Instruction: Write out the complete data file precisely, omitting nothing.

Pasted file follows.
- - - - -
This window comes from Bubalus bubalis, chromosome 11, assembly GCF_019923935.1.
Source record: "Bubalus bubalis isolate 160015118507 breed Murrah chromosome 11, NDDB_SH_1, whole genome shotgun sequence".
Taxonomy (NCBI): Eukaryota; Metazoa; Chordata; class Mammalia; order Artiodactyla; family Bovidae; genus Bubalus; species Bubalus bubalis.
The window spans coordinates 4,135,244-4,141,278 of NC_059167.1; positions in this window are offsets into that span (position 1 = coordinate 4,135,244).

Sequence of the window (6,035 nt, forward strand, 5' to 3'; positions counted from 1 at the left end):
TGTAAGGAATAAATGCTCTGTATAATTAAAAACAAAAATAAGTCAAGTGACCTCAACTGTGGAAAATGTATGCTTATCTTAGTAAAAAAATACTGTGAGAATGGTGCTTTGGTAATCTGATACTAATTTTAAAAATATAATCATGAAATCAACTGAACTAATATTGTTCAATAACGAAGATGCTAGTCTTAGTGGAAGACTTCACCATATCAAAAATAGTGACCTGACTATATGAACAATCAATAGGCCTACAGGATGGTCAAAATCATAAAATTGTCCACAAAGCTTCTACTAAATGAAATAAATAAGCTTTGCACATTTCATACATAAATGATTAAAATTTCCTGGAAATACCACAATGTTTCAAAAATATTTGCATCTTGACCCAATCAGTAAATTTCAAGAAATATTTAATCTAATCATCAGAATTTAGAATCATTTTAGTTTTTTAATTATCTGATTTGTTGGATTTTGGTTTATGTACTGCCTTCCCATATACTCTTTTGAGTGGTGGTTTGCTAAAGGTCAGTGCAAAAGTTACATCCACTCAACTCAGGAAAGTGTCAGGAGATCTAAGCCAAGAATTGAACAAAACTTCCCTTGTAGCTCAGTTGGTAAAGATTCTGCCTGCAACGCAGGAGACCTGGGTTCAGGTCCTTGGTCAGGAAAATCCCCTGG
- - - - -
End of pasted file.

This window comes from Bubalus bubalis, chromosome 11, assembly GCF_019923935.1.
Source record: "Bubalus bubalis isolate 160015118507 breed Murrah chromosome 11, NDDB_SH_1, whole genome shotgun sequence".
Taxonomy (NCBI): Eukaryota; Metazoa; Chordata; class Mammalia; order Artiodactyla; family Bovidae; genus Bubalus; species Bubalus bubalis.
The window spans coordinates 4,135,244-4,141,278 of NC_059167.1; positions in this window are offsets into that span (position 1 = coordinate 4,135,244).

Sequence of the window (6,035 nt, forward strand, 5' to 3'; positions counted from 1 at the left end):
TGTAAGGAATAAATGCTCTGTATAATTAAAAACAAAAATAAGTCAAGTGACCTCAACTGTGGAAAATGTATGCTTATCTTAGTAAAAAAATACTGTGAGAATGGTGCTTTGGTAATCTGATACTAATTTTAAAAATATAATCATGAAATCAACTGAACTAATATTGTTCAATAACGAAGATGCTAGTCTTAGTGGAAGACTTCACCATATCAAAAATAGTGACCTGACTATATGAACAATCAATAGGCCTACAGGATGGTCAAAATCATAAAATTGTCCACAAAGCTTCTACTAAATGAAATAAATAAGCTTTGCACATTTCATACATAAATGATTAAAATTTCCTGGAAATACCACAATGTTTCAAAAATATTTGCATCTTGACCCAATCAGTAAATTTCAAGAAATATTTAATCTAATCATCAGAATTTAGAATCATTTTAGTTTTTTAATTATCTGATTTGTTGGATTTTGGTTTATGTACTGCCTTCCCATATACTCTTTTGAGTGGTGGTTTGCTAAAGGTCAGTGCAAAAGTTACATCCACTCAACTCAGGAAAGTGTCAGGAGATCTAAGCCAAGAATTGAACAAAACTTCCCTTGTAGCTCAGTTGGTAAAGATTCTGCCTGCAACGCAGGAGACCTGGGTTCAGGTCCTTGGTCAGGAAAATCCCCTGG